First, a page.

Economic volatility coupled with rising gas and food costs have created a tough financial condition for many families across the country. As many struggle to pay their bills and make ends meet, some argue that taking advantage of their banks' overdraft privilege service has helped them overcome rough times.
Households who are living paycheck-to-paycheck may sometimes face shortfalls in their spending, with some only realizing this once they have already mailed out a check for a utility bill. These consumers argue that the fees they incur for overdrafts are often less expensive than those imposed for bounced checks, and the program still allows them to make their bill payments, according to personal finance website Helium.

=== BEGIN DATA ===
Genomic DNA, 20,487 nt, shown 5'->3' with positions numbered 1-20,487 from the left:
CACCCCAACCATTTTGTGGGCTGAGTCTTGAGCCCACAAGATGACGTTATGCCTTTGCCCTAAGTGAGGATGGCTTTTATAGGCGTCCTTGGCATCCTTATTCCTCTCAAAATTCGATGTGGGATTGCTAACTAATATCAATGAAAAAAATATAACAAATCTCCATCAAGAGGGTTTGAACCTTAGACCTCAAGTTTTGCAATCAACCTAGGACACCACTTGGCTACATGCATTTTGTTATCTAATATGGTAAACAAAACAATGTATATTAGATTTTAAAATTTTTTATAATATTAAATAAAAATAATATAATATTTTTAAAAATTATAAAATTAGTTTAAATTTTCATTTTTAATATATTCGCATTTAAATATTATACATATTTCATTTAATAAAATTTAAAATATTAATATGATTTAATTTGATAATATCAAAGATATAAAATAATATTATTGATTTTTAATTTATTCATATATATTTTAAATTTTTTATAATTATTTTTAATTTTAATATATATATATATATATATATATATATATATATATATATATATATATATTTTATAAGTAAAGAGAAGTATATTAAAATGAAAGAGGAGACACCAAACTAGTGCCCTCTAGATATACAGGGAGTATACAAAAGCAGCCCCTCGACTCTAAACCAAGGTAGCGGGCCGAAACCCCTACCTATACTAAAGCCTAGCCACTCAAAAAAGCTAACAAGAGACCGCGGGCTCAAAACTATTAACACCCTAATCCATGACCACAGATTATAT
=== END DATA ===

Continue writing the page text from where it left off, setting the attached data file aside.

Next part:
Without overdraft privilege programs, some families would incur bounced check fees, in addition to returned check fees from their service providers or other merchants.
Several megabanks have increased their overdraft fees, with some averaging at $35. However, many smaller community banks and credit unions offer more affordable overdraft privilege services, with an average of $27. The Consumer Financial Protection Bureau's recent examination into overdraft charges has also sparked more opposition from legislators and bankers, who echo many consumers' sentiments that overdraft privilege programs serve as a safety net to individuals.